Our first paper on Red Junglefowl captive population genetics has been published in the Journal PeerJ. This resulted from great work by former postdoc Charlotte Hieke and undergraduate researcher Nikolas Faust. Check it out here: Effective Population Sizes and Adaptive Genetic Variation in a Captive Bird Population.
Several lab members turned out to help capture, band, and bleed the new cohort of captive Junglefowl that were born here at TAMU. It was the first experience with capturing and bleeding birds for our two newest undergraduate researchers Reina Hingoranee and Younghee (Grace) Jeon. Monitoring the genetics of these populations regularly helps us understand how parentage and the mating system works in Junglefowl, as well as inform our investigations of long term trends in small populations. The DNA from the…
Four undergraduate researchers (Savannah Butters, Elizabeth Berry, Lauren Arnold, and Daniella Burleson) working on the captive junglefowl colony as part of the CEFAM project under Travis Williams presented at the Aggie Research Program on their ongoing work on behavioral studies of captive populations. Well done guys!
Jamie Alfieri (re)joined the lab as a Ph.D Student in the Ecology and Evolutionary Biology Program. Jamie will be working on the genomics of avian hybridization. Welcome back Jamie!
Our manuscript looking at genetic diversity and effective population sizes in a captive Red Junglefowl population is now published as a preprint while it is under peer review. Kudos to undergrad researcher Nic Faust who worked on generating some of the data in this manuscript. Check out the paper here: Effective population sizes and adaptive genetic variation in a captive bird population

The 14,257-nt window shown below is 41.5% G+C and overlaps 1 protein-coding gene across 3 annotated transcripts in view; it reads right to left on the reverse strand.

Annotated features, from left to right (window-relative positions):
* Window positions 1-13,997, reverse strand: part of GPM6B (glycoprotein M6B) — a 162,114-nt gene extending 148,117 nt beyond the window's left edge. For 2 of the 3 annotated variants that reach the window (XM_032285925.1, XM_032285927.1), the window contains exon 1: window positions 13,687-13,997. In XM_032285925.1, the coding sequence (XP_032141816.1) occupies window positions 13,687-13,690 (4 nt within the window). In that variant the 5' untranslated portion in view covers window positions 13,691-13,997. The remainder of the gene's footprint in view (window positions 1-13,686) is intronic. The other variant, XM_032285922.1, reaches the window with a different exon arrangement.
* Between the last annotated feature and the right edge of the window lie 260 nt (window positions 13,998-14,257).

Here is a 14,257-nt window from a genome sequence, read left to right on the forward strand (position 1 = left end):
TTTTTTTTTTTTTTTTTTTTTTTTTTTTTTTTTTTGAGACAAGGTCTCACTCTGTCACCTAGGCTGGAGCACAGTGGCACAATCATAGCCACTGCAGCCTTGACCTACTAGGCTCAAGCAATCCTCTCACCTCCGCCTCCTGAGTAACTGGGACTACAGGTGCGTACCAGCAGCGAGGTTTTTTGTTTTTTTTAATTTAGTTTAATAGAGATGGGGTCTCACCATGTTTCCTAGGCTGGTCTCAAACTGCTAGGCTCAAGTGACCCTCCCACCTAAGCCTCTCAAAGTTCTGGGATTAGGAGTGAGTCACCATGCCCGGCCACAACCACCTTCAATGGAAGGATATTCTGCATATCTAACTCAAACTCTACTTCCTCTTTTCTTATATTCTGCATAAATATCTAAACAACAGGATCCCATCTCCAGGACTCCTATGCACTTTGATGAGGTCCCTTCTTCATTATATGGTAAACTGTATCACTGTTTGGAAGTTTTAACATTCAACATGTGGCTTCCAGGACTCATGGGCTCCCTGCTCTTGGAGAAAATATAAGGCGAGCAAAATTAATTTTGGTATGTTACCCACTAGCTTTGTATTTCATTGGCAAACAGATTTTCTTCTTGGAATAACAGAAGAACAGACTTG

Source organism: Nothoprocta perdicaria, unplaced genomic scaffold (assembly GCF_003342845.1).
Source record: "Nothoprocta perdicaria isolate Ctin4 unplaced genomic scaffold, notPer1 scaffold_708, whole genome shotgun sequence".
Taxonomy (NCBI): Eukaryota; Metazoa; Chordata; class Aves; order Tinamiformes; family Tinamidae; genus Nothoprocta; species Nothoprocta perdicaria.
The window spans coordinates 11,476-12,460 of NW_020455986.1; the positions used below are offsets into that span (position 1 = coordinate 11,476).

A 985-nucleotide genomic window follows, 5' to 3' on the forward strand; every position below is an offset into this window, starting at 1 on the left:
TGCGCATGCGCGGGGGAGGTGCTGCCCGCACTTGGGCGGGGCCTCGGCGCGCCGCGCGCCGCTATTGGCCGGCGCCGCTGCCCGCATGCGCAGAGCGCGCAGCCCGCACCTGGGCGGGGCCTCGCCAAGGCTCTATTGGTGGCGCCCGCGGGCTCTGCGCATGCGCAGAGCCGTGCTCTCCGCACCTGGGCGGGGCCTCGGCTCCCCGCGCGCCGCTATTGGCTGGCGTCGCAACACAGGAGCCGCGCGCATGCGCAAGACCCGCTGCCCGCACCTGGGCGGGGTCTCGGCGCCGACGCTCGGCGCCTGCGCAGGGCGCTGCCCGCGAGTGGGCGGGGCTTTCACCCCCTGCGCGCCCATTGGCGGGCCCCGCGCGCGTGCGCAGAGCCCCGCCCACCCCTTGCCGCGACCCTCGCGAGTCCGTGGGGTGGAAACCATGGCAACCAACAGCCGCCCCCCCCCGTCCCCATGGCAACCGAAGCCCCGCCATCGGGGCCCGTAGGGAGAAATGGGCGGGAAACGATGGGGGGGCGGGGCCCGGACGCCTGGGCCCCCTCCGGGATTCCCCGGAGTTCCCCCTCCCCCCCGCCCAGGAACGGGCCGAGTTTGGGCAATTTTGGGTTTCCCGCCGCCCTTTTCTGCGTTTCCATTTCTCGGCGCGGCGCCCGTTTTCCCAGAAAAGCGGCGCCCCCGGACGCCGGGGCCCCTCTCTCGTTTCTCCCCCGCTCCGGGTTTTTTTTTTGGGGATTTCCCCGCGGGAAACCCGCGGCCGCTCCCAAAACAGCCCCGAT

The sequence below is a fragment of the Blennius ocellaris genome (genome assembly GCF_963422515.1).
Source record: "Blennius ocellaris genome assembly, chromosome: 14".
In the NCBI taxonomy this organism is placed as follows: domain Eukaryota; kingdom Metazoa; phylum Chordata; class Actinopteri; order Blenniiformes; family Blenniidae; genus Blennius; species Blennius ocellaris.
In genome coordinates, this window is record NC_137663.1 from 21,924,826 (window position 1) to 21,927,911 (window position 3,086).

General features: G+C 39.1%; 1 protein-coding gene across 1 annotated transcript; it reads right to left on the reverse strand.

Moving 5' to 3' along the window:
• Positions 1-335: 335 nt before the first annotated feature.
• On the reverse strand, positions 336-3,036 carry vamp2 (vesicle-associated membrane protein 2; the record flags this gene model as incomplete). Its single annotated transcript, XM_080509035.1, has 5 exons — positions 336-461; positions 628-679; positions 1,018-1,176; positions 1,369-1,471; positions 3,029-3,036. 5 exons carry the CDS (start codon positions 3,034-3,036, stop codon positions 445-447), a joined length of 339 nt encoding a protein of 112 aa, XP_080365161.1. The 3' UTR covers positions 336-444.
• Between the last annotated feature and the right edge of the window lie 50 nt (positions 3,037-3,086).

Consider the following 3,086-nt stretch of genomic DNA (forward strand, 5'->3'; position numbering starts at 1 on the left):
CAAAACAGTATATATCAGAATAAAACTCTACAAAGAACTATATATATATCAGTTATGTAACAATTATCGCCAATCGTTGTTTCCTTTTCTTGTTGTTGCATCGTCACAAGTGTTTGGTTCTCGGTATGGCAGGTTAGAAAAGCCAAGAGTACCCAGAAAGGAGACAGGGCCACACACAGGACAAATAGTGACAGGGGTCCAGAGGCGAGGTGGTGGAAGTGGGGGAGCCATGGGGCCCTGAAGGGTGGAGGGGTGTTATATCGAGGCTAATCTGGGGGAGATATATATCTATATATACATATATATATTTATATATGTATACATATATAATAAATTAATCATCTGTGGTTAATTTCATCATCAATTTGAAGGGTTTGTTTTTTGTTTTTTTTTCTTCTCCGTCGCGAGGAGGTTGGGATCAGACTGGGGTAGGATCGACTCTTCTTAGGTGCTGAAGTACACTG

Undergraduate researchers Nik Faust and Morgan Modrzejewski presented a talk and poster, respectively, on the work they have been doing in our lab, at the Texas A&M Student Research Week. SRW is the largest student-run symposium of its kind. Congrats to Nik and Morgan for the hard work that led to the presentations!
I recently presented at the Animal Genetics and Disease conference at the Wellcome Genome Campus in Cambridge, UK. This was the inaugural meeting of this new conference. The conference featured speakers including Leif Andersson, Sue Lamont, Helen Sang, Peter Parham, and Elaine Ostrander (NIH) among other many amazing speakers. I really liked the small close setting of this conference which was great to meet people. I presented data on new work we’ve been doing on structural genetic variation in the…
Global Big day (birding) is May 13th this year. Its a great opportunity for amateur and professional birders to support bird conservation and participate in this global citizen science project. Check out more details here.
I participated in the Wakonse South Teaching conference held in Burnet, Texas over the weekend of March 31st. Other than being in a gorgeous location and the perfect time to be there, I had my mind blown repeatedly during some of the teaching workshops I attended there. I came back with some ideas to overhaul my own teaching, especially my undergrad genetics course. During the downtime in the conference, I made full use of the opportunity to be out and…
With the increased attention that golden-cheeked warblers are getting, with efforts to delist the species, I believe it is a great opportunity to educate and inform the lay population, as well as the very active birding community it Texas, about what the demographic recovery means and what it doesn’t. To follow up my talks in the last year with Audubon San Antonio and Texas Ornithological Society, I will be talking about this topic at Travis Audubon in May this year.